Tak­ing a blood­bath

Finweek English Edition - - Openers - BY FRIK ELS frike@fin­week.co.za

300 IS BREAK­ING all sorts of records. The film’s week­end tak­ings in the US were $70m (R520m), mak­ing it the best ever March open­ing in Hol­ly­wood his­tory. It beat the an­i­mated com­edy Ice Age, The Melt­down for the hon­our. For the all-time record it’s also just shy of an­other com­puter gen­er­ated (CGI) hit called Find­ing Nemo. 300 also fea­tures spades of CGI but that’s where com­par­isons with Ice Age and Nemo end. Com­pletely so.

The other records that 300 has notched up must be in to­tal blood spilled over three days, max­i­mum num­ber of slow-mo­tion be­head­ings, spears pierc­ing hearts, swords cut­ting throats and ab­domens ripped open. The ab­domen record is dou­bly im­pres­sive, as very few if any of those ab­domens don’t come in the shape of a six-pack. A dig­i­tally en­hanced six-pack.

300 retells the Bat­tle of Ther­mopy­lae in 480BC, when 300 men from the citys­tate of Sparta for three days with­stood a Per­sian army that num­bered in the hun­dreds of thou­sands. 300 is based on a graphic novel by Frank Miller, who also drew Sin City. Its film adap­ta­tion was the first to suc­cess­fully over­lay live ac­tion with CGI to hy­per-real and of­ten beau­ti­ful ef­fect.

“With 300,” say the pro­duc­tion notes, “Frank took an ac­tual event and turned it into mythol­ogy, as op­posed to tak­ing a mytho­log­i­cal event and turn­ing it into re­al­ity”. I can al­most go for that. Vis­ually, 300 is sen­sa­tional. It sucks you in. Like Mel Gib­son’s Mayan epic Apoca­lypto, no mat­ter how graphic the vi­o­lence be­comes, you’re not able to look away. How­ever, the as­sault of 300 isn’t as re­lent­less as Apoca­lypto and the stylised vi­su­als en­sure the ex­pe­ri­ence isn’t as raw.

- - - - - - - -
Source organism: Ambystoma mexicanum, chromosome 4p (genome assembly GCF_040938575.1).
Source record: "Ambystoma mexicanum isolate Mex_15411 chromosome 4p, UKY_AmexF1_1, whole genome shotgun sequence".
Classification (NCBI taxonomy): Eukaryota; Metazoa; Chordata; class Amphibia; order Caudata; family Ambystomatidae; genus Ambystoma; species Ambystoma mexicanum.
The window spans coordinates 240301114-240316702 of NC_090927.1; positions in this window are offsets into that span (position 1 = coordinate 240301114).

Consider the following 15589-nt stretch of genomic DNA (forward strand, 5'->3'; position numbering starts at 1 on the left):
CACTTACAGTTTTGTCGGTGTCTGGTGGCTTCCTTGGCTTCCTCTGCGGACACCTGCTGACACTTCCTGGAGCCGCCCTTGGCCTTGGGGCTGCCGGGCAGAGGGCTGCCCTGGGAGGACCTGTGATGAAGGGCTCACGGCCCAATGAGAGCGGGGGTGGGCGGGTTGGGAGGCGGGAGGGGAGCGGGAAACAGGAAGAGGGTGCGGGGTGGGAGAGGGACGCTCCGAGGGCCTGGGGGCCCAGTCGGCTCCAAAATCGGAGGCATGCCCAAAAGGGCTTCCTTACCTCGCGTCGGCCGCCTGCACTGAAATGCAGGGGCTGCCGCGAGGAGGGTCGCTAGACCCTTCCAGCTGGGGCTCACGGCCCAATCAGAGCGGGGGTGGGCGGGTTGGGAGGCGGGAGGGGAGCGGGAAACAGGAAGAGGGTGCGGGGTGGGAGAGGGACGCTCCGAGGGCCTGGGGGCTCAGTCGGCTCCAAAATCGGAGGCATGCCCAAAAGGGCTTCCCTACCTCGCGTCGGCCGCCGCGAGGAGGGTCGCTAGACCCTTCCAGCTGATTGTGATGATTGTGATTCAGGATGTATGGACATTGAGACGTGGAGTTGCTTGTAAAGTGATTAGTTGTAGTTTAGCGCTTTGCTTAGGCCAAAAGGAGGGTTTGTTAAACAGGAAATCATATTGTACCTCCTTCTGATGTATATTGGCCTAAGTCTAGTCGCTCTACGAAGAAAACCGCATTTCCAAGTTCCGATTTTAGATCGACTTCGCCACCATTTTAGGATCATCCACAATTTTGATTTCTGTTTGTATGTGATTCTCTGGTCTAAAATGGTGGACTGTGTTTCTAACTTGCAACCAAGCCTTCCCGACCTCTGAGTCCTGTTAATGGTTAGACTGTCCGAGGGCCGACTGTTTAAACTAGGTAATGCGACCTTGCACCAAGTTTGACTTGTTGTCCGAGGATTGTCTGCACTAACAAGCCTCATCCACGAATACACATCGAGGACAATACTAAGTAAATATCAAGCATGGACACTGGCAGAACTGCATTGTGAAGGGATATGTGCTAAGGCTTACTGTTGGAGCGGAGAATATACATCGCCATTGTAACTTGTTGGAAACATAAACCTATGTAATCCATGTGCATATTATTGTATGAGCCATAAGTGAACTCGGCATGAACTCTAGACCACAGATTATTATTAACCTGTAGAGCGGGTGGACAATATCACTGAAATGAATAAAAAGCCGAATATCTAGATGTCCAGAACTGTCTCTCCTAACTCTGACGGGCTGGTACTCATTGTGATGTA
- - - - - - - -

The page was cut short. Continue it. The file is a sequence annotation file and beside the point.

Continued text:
The film also spends a good time away from the bat­tle­field and shows what can be achieved with the film­mak­ers’ vis­ual style be­yond beau­ti­ful death. Played by Ro­drigo San­toro, Xerxes – the god king of the Per­sian Em­pire – is a sin­gu­lar blend of men­ace and charisma. And the deca­dence of his court tops any­thing Rome would later pro­duce. The wan­ton teenage or­a­cle, Leonidas, who King of the Spar­tans (Ger­ard But­ler), con­sults be­fore go­ing into bat­tle shows the Greeks and Spar­tans don’t lack in this de­part­ment and just when you think you’d like to see more of Queen Gorgo of Sparta (Lena Headey), you do.

Ther­mopy­lae trans­lates as “hot gates”. In­deed.

Don’t ex­pect any­thing ap­proach­ing a les­son in his­tory or in­sight into the Spar­tan, Greek or Per­sian world­view. I haven’t heard the word “hon­our” re­peated so many times in a film and the nu­mer­ous speeches con­cern­ing “fight­ing for free­dom” and “stand­ing for democ­racy” soon be­come tire­some.

The Per­sian hordes ob­vi­ously come off worst. So much so that Iran’s ay­a­tol­lahs have com­plained that the film is just an­other ex­am­ple of the United States’ “psy­cho­log­i­cal war­fare” against the coun­try and that 300 por­trays the Per­sians as “mon­sters de­void of any cul­ture, hu­man­ity and wis­dom”. They would be right.

To make mat­ters worse, among Xerxes’ army there are also a few myth­i­cal crea­tures, in­clud­ing a gi­ant and the so-called “im­mor­tal ones”.

The drawn-out slay­ing of those be­longs more to a Lord of the Rings- type movie and could have been saved for the com­puter game.

In fact, that’s my rec­om­men­da­tion: fight your own bat­tle for free­dom, die your own beau­ti­ful death and get your own dig­i­tal six-pack.

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